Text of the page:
In 2001, MIT spinout and software firm Ember received $3 million in seed funding from Polaris Venture Partners with DFJ New England, Stata Venture Partners, and Bob Metcalfe, the Ethernet guru.

Ten years and about $89 million later, Ember, now a hardware company, has found a growing market for their ZigBee wireless protocol chips: the smart grid.

Earlier this month, Ember became the first -- and only -- company to ship more than 10 million ZigBee wireless chips, with expectations of almost 300% annual revenue growth in 2010.  I interviewed Ember's VP of Engineering, Skip Ashton, and Ravi Sharma, director of Marketing at ConnectivityWeek in Santa Clara, Calif.  In Sharma's words, "It took ten years to ship the first ten million chips; it will take just one year for the next ten million."

And get this -- Ember is profitable. Not too many smart grid startups can make that claim.  More than 50 percent of ZigBee chip shipments are from Ember.  ZigBee is based on open IEEE 802.15.4 standard and Ember is the leader, followed by TI, Freescale, Atmel and others.

Venture investors get a little impatient when their portfolio company is ten years old.  But life is bearable for a VC when their investment is profitably shipping product in growing volumes.

Ember's ZigBee chips were devised with consumer and home electronics in mind but were slow to take off in the marketplace.   A decade later, the rise of the smart grid and the need to wire appliances in the home gave the protocol -- and with it, Ember -- a new lease on life.

Ember’s products let energy technology firms make buildings and homes smarter and able to operate more efficiently. The firm’s low-power wireless chips and software can be embedded into a wide variety of devices to form a self-organizing mesh network.

Ashton said, "If you are a thermostat company, you don't want to know the details of RF networks or wireless mesh networks or application protocols."  Basically, you just want your thermostat to work.  Ember writes the application protocol for these products, which helps get smart, wirelessly meshed thermostats, appliances and sensors to market faster.  Ember's product offerings consist of systems-on-chip, co-processors and software development kits.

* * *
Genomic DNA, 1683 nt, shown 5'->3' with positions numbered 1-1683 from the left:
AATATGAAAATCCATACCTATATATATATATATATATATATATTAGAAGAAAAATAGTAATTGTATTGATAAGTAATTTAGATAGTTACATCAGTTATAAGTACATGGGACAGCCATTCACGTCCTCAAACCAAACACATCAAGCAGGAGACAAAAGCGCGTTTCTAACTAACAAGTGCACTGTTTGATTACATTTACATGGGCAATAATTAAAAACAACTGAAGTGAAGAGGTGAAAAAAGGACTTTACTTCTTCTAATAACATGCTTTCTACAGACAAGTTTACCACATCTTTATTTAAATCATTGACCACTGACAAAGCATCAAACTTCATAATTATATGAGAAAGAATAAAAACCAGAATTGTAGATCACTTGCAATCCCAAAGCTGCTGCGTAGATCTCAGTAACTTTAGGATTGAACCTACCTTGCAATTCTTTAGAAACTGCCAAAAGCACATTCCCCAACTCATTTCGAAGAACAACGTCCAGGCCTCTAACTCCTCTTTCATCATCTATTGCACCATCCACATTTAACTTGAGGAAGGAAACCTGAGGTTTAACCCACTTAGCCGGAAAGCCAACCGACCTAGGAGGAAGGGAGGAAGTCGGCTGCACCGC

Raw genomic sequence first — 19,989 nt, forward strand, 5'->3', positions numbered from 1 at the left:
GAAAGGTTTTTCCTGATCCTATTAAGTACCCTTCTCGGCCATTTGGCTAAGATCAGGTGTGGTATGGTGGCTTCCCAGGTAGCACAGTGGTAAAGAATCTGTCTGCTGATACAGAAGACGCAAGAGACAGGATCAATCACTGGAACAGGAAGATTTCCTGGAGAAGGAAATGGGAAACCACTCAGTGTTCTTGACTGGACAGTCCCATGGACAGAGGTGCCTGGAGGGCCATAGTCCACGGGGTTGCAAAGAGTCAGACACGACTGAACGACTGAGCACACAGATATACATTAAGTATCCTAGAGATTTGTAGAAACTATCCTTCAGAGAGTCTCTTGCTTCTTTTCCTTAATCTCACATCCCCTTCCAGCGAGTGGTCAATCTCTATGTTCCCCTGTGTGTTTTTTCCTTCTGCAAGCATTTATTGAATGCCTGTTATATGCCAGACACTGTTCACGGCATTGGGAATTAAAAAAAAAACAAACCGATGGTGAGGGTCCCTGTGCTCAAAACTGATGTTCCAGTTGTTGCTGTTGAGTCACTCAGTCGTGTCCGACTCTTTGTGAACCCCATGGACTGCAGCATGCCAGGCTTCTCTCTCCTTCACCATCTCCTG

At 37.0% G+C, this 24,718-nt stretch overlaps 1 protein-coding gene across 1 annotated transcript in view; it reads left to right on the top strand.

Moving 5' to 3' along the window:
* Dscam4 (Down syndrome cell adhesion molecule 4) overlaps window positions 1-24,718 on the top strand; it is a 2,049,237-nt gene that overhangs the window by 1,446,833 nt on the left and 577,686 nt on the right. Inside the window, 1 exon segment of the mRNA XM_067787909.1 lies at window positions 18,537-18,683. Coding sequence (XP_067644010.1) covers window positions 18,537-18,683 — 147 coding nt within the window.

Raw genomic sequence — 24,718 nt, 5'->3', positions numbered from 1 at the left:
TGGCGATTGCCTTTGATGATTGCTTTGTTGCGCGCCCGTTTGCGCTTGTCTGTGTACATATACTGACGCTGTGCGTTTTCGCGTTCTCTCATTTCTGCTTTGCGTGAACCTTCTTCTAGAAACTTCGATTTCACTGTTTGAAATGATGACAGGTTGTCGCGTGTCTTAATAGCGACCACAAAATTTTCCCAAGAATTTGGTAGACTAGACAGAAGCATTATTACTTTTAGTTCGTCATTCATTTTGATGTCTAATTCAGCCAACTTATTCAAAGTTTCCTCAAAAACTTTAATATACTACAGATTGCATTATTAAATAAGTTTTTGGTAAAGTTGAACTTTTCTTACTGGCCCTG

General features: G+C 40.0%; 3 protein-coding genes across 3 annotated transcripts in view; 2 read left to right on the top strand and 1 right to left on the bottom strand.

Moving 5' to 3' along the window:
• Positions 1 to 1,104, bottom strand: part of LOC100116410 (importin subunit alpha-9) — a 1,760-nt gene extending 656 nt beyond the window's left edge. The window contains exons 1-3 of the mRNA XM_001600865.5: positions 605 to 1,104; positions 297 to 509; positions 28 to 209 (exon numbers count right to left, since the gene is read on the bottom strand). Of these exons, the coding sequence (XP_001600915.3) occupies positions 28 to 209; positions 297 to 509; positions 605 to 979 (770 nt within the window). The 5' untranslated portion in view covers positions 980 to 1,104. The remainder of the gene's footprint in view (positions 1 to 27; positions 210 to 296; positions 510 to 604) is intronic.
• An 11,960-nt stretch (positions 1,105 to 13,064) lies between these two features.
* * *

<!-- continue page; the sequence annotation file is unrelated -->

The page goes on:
One of Ember's many customers is Tendril Networks, a proponent of ZigBee for controlling energy consumption in the home.  Tendril has won trials and/or development deals with dozens of utilities and expects to be shipping thousands of units per month soon.

ZigBee chips have also been deployed in thousands of smart meters from Itron and others, although the chip has not yet been switched on in the meter.

Since Ember's technology is entirely based on the ZigBee standard, Ember is one of the staunchest backers of the ZigBee Alliance.  ZigBee has emerged as the leading networking standard for home and building networks, and Ember has followed suit as the current market leader.  The downside is that these TSMC-manufactured chips could rapidly become a commodity product.  Still, Ember's domain expertise, software skills and development kits could help them maintain their market lead and slow the slide into commoditization.

There are other wireless protocols, but none have become as pervasive as ZigBee. For example, Zensys is the primary driver behind Z-Wave, a wireless, energy-efficient protocol that allows lights, appliances, thermostats and other devices to communicate with each other.  While Z-Wave is a single chip solution and potentially cheaper than rival technologies like ZigBee and WiFi, it's not an open protocol.

Compare that to the ZigBee Alliance, which includes all the major smart meter makers, as well as many major utilities and energy services companies.